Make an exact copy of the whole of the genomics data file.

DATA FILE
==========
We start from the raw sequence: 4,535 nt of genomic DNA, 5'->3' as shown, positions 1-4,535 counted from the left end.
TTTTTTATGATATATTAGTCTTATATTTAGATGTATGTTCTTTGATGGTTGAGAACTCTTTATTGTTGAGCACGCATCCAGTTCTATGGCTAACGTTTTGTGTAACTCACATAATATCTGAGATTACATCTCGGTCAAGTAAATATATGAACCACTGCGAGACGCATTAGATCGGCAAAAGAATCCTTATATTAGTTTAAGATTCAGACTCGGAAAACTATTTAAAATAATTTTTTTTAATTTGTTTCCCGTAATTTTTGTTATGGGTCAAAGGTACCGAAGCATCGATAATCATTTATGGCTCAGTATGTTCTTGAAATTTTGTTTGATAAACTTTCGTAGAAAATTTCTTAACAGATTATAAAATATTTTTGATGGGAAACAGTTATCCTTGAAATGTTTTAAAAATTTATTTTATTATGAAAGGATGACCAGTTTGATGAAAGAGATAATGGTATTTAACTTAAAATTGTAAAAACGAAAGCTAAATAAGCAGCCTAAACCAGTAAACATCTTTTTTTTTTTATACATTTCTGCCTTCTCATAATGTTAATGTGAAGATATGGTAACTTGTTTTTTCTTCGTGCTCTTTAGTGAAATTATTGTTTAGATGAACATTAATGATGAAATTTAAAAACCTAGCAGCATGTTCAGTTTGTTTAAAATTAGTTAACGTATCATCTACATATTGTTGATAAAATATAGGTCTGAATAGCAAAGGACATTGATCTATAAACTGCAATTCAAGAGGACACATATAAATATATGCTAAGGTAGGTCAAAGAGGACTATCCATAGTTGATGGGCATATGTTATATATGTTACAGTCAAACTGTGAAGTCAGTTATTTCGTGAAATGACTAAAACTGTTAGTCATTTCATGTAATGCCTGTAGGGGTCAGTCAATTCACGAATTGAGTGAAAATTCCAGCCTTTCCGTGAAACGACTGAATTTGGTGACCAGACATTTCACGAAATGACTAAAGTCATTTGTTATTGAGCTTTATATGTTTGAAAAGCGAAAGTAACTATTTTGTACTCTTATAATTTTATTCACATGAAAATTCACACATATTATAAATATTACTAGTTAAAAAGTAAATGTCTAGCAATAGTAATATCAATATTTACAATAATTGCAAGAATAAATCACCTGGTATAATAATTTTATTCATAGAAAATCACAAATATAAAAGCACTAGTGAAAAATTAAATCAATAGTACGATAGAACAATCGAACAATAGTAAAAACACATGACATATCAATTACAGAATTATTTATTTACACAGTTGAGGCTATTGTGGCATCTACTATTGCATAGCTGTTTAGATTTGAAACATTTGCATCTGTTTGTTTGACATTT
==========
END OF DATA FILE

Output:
We start from the raw sequence: 4,535 nt of genomic DNA, 5'->3' as shown, positions 1-4,535 counted from the left end.
TTTTTTATGATATATTAGTCTTATATTTAGATGTATGTTCTTTGATGGTTGAGAACTCTTTATTGTTGAGCACGCATCCAGTTCTATGGCTAACGTTTTGTGTAACTCACATAATATCTGAGATTACATCTCGGTCAAGTAAATATATGAACCACTGCGAGACGCATTAGATCGGCAAAAGAATCCTTATATTAGTTTAAGATTCAGACTCGGAAAACTATTTAAAATAATTTTTTTTAATTTGTTTCCCGTAATTTTTGTTATGGGTCAAAGGTACCGAAGCATCGATAATCATTTATGGCTCAGTATGTTCTTGAAATTTTGTTTGATAAACTTTCGTAGAAAATTTCTTAACAGATTATAAAATATTTTTGATGGGAAACAGTTATCCTTGAAATGTTTTAAAAATTTATTTTATTATGAAAGGATGACCAGTTTGATGAAAGAGATAATGGTATTTAACTTAAAATTGTAAAAACGAAAGCTAAATAAGCAGCCTAAACCAGTAAACATCTTTTTTTTTTTATACATTTCTGCCTTCTCATAATGTTAATGTGAAGATATGGTAACTTGTTTTTTCTTCGTGCTCTTTAGTGAAATTATTGTTTAGATGAACATTAATGATGAAATTTAAAAACCTAGCAGCATGTTCAGTTTGTTTAAAATTAGTTAACGTATCATCTACATATTGTTGATAAAATATAGGTCTGAATAGCAAAGGACATTGATCTATAAACTGCAATTCAAGAGGACACATATAAATATATGCTAAGGTAGGTCAAAGAGGACTATCCATAGTTGATGGGCATATGTTATATATGTTACAGTCAAACTGTGAAGTCAGTTATTTCGTGAAATGACTAAAACTGTTAGTCATTTCATGTAATGCCTGTAGGGGTCAGTCAATTCACGAATTGAGTGAAAATTCCAGCCTTTCCGTGAAACGACTGAATTTGGTGACCAGACATTTCACGAAATGACTAAAGTCATTTGTTATTGAGCTTTATATGTTTGAAAAGCGAAAGTAACTATTTTGTACTCTTATAATTTTATTCACATGAAAATTCACACATATTATAAATATTACTAGTTAAAAAGTAAATGTCTAGCAATAGTAATATCAATATTTACAATAATTGCAAGAATAAATCACCTGGTATAATAATTTTATTCATAGAAAATCACAAATATAAAAGCACTAGTGAAAAATTAAATCAATAGTACGATAGAACAATCGAACAATAGTAAAAACACATGACATATCAATTACAGAATTATTTATTTACACAGTTGAGGCTATTGTGGCATCTACTATTGCATAGCTGTTTAGATTTGAAACATTTGCATCTGTTTGTTTGACATTT